In the beginning of our journey when Mark’s medical concerns and developmental delays were unfolding Ike and I said that our mission was to do everything in our power to give him the best life possible while accepting him for who he is, and loving him regardless of how different he may be from what we expected. Sometimes, I lose sight of that.
Recently, I went to a kid’s consignment sale and as I stood in front of the vast selection of infant toys, I thought “Mark would be in heaven.” The bold colors, the buttons, the lights and sounds! And then a mom grabbed her toddler’s hand, who looked to be about three, and I could hear her grumble “you don’t want those toys, those are for babies.” And my heart sunk. It’s funny how certain things will send me over the edge to face my feelings. Each time I read the words “don’t blink, they grow up so fast”, I feel resentful and bitter, because I have an almost three old who is just now figuring out his infant toys. I left the sale, sat in my car, and feverishly typed out a grumpy blog post in the notes section on my phone. It went something like this…
April is Autism Awareness Month. Meh. A whole month dedicated to reminding me of my reality. One trip to the barber, or attending our first IEP meeting is enough to make me aware of autism. An article about wandering/escaping was recently shared on Facebook, and it left me feeling this deep sense of worry, and the wandering prevention kit that I subsequently ordered is now shoved deep within my closet. I don’t want to “light it up blue”. I want to make it go away. Dealing with the daily battles that routinely crop up leaves little enthusiasm for us to spread awareness and celebrate difference. Though Mark makes progress, sometimes our little triumphs are buried among the discouraging reminders of the differences that exist between Mark and other children.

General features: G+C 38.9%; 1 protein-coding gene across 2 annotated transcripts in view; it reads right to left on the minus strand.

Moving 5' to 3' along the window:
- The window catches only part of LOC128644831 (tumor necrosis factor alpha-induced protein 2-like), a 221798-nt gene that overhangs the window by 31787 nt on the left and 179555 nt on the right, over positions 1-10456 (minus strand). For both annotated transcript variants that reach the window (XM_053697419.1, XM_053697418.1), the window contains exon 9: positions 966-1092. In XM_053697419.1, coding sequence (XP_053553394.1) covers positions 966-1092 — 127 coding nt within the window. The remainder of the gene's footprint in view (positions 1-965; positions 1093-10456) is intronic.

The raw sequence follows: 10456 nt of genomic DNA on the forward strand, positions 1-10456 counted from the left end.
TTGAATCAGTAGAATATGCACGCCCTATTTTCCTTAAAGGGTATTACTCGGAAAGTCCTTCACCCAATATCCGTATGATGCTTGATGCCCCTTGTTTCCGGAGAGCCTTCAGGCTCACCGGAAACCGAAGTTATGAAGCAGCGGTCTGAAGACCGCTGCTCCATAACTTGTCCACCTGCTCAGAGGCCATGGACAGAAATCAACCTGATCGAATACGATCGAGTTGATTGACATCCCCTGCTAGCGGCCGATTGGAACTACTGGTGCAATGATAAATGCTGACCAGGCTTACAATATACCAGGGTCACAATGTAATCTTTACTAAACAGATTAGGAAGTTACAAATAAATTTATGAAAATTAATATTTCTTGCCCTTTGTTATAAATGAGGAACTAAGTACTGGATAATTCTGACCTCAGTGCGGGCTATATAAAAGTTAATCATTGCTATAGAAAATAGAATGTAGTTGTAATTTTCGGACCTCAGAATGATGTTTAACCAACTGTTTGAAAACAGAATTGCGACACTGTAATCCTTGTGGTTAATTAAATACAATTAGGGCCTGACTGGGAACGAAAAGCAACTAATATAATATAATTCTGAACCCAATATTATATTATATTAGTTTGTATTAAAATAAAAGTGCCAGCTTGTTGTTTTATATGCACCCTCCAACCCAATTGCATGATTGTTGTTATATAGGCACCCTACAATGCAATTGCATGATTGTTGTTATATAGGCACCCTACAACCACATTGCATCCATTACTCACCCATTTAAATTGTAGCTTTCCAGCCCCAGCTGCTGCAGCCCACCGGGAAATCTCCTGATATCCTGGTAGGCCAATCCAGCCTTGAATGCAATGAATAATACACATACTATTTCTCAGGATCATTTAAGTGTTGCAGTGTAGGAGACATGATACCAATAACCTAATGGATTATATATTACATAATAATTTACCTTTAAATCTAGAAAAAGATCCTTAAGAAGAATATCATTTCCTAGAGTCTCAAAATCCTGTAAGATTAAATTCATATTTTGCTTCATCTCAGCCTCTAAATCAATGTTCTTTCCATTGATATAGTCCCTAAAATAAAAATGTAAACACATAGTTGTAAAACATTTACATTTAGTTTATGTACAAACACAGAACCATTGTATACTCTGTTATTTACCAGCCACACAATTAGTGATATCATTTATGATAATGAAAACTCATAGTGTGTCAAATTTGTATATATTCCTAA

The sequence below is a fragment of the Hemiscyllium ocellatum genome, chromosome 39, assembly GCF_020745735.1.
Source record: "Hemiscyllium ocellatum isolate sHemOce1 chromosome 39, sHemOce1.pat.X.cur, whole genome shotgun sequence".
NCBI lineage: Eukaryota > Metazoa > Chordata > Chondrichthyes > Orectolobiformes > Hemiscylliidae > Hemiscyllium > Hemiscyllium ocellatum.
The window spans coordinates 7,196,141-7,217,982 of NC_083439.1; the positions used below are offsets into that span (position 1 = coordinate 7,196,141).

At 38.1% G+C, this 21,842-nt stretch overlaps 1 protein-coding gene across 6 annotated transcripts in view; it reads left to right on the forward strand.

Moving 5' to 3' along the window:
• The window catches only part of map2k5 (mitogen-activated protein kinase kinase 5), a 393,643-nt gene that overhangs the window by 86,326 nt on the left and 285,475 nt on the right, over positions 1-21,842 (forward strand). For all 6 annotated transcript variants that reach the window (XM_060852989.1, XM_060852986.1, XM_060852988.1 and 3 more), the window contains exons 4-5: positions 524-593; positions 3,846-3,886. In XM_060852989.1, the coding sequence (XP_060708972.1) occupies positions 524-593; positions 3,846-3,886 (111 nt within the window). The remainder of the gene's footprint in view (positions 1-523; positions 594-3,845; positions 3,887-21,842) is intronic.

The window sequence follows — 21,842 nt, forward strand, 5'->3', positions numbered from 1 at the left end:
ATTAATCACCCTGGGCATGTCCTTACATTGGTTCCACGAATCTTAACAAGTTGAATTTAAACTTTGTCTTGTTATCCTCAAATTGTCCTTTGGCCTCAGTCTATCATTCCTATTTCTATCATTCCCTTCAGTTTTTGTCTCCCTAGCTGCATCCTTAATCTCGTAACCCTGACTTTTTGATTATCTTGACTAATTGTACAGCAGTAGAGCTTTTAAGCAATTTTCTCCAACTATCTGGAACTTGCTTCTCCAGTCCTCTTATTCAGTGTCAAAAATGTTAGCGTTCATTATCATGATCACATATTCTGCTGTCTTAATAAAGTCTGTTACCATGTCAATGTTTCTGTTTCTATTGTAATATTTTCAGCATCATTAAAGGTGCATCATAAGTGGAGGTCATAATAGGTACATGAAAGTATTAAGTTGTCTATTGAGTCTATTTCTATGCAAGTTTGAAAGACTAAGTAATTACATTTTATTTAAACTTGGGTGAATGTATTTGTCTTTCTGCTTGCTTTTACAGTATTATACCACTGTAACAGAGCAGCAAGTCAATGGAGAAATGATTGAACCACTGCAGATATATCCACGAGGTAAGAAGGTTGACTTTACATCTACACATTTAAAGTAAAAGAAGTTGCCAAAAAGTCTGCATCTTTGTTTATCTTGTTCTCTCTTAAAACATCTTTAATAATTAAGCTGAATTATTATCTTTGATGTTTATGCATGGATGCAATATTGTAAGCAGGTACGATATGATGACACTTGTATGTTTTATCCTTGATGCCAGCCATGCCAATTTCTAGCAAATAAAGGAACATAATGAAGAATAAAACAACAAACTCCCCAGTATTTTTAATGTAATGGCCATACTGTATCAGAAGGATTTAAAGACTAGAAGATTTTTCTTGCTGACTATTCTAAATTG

And on the negative post went.
Most of the time when I write something, I scan over it several times, hit publish and wait for my mom to text me my typos. 🙂 This time, I let Ike read it first. He wanted me to make sure that anyone who read it understood that despite my recent negativity, things are OK in our house. We are struggling, but respectively, struggling well. We try to take our life one day at a time but sometimes certain little moments make us zoom out and get a quick glimpse of the giant mountains before us and it leaves me rattled.
And then there are moments like this morning when I tried to give Mark a new medication. I was told that the taste was awful and we would have difficulty getting him to take it. Two of Mark’s doctors have been collaborating trying to treat his SIBO, small intestinal bacterial overgrowth, so an antibiotic was prescribed, with the anecdotal hope that it will also treat some of the autistic symptoms he experiences. Within seconds of giving it to him he projectile vomited. I felt defeated. In attempt to disinfect the area, I sprayed the spot with cleaner and walked into the kitchen. Before I knew it, Mark had wandered over, slipped and landed on his back in the cleaning solution on the floor and began to cry. I scooped him up in my arms, my eyes welled up with tears and I felt like I had failed him.
As I cleaned up and thought about my next move with Mark’s medication, I starting anxiously thinking about how I’m going to have to fight both of Mark’s insurance companies to cover the medication that I originally wanted for him that tastes much better but costs thousands. And then Mark, who had recovered well from his fall, walked over, grabbed my hand, put it on his head, and leaned into my legs and smiled. I took a deep breath, inhaled his delicious toddler Cheerio smell, and thought, “just love him.”
Sometimes I like to hold Mark and listen to the Coldplay song, “Fix You”, and imagine the day where Mark’s autism has faded, the looming dark cloud of his genetic mutation is gone and the person I’ve been missing since his birth appears. I know he’s in there. Locked in tight with his words. And though it’s hard to miss something or someone you’ve never had, I miss him so much it hurts.
It is so difficult to strike the balance of cherishing and loving Mark as he is and then fighting so hard to give him a better life, but part of that better life is having a mama who is capable of rolling with the punches and dusting herself off. I could spend energy wishing things were different, harboring bitterness about how hard everything is for him, but where does that leave me? So I will vow to love my son as he is, not lament over what he’s not, and embrace the freedom that there is in accepting the gift of our sweet Mighty boy.
Love bears all things, believes all things, hopes all things, endures all things. 1 Corinthians 13:7